Not Living in the Past
In spite of, perhaps, a few indications to the contrary, I don’t spend my life living in the past.
Yes, I own a Supro amplifier from 1953; a couple Stratocasters from the 1980’s; an acoustic guitar called a Dobro that is a throwback to the 1930’s…but I don’t own those because I want to live in the ’30s, ’50s or ’80s. I own them because they just sound great.
Yes . . . I love blues music. I consider that less “living in the past” and more influenced by the roots of music. I have a love of jazz, too. Yet . . .when we went to the record store, I bought the new album by the Black Keys and my daughter bought one by The Clash.
But it’s a bigger thing. It would be easy, I suppose, to live in the past. Especially if something like losing your spouse happens. You would think, in fact, given the propensity for us all to think that you search for and find “the one,” that one singular person that’s your soul mate and they’re who you love and live with forever, that the past is all you would live in.
That would be easy.
But I guess we’re just not wired that way. I’m not sure any of us in the world really are.
The first year, I’d have to say, maybe two years, we were heavily affected by the past. I put all the old decorations and acted in a similar fashion. I kept looking for someone to bounce decisions off but they just weren’t there.
If you look at us now, though, you’ll see that we’re not living in the past. We’re heavily influenced by it, for sure. The memories don’t hurt they actually heal at this point. We see a picture or hear a song and it’s not quite as painful as it used to be. The foundation of our story was written with my wife and now we use that foundation. It influences us but we don’t live there.
I have spoken with some who lose a spouse or a parent who cannot bear to let ay of this go. There are clothes still in the closet and shrines in a bedroom or pictures that remain and they refuse to add new ones because the new pictures don’t contain the person they lost. I understand how that’s easy to do, too. We started that way. We used the same home decorations and there were tons of clothes we kept when we moved.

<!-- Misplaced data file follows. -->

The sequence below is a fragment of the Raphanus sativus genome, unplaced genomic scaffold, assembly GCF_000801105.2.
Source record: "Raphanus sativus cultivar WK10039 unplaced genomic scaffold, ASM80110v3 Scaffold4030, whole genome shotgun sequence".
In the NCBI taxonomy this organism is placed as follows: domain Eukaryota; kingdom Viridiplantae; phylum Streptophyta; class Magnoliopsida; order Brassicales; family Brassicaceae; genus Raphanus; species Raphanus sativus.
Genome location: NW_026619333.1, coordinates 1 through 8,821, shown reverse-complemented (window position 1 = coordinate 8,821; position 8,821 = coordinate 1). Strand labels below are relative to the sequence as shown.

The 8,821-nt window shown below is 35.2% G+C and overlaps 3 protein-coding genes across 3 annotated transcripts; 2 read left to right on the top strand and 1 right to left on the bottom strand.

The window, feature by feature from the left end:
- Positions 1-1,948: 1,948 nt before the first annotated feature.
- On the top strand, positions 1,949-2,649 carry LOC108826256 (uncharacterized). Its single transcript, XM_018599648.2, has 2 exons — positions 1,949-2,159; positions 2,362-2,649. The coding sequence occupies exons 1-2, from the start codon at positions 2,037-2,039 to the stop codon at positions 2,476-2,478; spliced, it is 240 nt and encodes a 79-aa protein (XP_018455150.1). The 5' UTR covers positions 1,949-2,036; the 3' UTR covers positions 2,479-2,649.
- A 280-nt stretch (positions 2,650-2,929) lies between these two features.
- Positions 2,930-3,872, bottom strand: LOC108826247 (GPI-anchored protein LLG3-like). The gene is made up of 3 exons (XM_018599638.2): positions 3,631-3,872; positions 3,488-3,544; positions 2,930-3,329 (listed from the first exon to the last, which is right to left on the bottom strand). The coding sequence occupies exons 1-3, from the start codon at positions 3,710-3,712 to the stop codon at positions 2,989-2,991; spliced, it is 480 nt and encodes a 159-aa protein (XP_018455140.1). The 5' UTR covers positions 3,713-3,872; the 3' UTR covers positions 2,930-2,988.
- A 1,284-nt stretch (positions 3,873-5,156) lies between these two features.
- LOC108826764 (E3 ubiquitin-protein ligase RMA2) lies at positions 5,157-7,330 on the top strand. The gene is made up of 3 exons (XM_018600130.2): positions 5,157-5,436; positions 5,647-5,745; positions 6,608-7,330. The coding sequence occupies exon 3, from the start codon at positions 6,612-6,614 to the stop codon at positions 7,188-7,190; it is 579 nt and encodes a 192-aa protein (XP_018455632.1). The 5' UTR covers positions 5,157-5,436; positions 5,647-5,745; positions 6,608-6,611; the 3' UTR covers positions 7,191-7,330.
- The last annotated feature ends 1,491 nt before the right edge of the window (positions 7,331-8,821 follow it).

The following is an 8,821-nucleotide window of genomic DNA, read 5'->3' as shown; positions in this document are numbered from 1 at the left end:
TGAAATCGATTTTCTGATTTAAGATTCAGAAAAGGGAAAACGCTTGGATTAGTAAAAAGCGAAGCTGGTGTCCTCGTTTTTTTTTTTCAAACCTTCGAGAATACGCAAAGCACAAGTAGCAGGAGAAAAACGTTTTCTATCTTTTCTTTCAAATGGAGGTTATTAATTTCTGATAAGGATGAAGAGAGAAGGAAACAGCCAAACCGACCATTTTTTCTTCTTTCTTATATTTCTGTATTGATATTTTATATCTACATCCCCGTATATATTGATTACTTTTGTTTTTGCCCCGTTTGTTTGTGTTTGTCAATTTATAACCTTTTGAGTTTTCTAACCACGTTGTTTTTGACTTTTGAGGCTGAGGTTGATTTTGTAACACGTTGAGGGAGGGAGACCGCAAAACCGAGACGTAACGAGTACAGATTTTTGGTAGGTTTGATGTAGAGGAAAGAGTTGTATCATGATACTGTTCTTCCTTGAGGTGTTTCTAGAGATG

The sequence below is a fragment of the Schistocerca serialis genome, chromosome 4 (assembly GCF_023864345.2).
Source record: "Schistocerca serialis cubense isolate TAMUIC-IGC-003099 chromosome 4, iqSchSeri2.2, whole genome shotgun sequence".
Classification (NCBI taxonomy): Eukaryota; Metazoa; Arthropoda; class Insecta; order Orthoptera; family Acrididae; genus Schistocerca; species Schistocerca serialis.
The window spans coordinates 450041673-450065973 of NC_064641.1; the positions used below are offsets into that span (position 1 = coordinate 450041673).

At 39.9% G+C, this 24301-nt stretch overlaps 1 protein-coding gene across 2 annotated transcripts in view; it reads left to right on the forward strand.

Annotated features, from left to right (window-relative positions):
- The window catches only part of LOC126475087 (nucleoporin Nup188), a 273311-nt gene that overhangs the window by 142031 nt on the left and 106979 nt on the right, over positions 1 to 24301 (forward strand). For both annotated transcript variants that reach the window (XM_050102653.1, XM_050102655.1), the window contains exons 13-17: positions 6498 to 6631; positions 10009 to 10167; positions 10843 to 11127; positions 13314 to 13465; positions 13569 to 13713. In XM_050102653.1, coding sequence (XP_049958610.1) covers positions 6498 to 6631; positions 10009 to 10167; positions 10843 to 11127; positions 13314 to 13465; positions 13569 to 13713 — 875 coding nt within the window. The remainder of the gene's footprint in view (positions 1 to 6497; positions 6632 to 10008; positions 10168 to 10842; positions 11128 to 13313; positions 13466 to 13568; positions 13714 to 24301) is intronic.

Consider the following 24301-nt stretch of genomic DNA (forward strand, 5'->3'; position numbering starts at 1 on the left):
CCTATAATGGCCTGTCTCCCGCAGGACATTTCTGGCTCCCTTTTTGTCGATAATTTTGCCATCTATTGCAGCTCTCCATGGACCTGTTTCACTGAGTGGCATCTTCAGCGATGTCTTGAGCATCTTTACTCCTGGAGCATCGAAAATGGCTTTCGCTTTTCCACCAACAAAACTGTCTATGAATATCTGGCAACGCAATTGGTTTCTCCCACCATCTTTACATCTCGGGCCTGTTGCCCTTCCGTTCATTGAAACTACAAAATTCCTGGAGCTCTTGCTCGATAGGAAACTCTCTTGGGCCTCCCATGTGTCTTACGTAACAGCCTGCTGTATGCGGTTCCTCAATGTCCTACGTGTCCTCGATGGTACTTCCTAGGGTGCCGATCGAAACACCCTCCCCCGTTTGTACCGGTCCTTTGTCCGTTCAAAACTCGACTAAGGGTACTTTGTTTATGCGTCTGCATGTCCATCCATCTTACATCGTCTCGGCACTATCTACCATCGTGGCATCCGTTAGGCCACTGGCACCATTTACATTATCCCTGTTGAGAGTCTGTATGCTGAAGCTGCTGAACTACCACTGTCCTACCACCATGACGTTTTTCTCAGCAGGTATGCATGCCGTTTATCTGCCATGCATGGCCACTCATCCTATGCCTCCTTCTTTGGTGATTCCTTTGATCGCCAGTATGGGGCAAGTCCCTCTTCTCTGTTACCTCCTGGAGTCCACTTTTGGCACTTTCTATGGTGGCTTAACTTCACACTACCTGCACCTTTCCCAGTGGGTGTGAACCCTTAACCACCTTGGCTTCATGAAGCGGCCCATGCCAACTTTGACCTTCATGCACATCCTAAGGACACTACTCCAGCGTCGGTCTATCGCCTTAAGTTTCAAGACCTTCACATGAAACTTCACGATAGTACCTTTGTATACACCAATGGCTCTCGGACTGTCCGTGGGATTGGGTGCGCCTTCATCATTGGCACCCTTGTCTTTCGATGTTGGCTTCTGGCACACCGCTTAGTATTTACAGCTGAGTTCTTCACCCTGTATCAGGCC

But in the last year we saw that the clothes were dated and neither girl could wear them. We had a virtual gaggle of chickens in the kitchen – ceramic; cast iron; masonite chickens all decorative. I don’t even like chickens that much, but my wife had a near obsession with them for our kitchen. When I was married I didn’t mind, it was her thing. Now that it’s our kitchen without her, I realized I didn’t just not want them here . . . I really didn’t like them that awful much.
But I also realized that I remember fondly so many other things. It’s not fair to say “I’ve moved on” because it’s not that. I still have her in my heart with my fondness growing ever higher for her. Of course, being married for years you think of your spouse every day. The difference is I realize now I have room for more, too.
I don’t live without her. I’ve learned to live with her not being here. So have the kids, and when we bring her up we don’t get that foggy, depressed look, your eyes, aiming for the floor when you speak. I see the twinkle that resided in Andrea’s eyes sparkle in theirs when they remember her.
That’s the key, too. Not living in the past, but honoring it.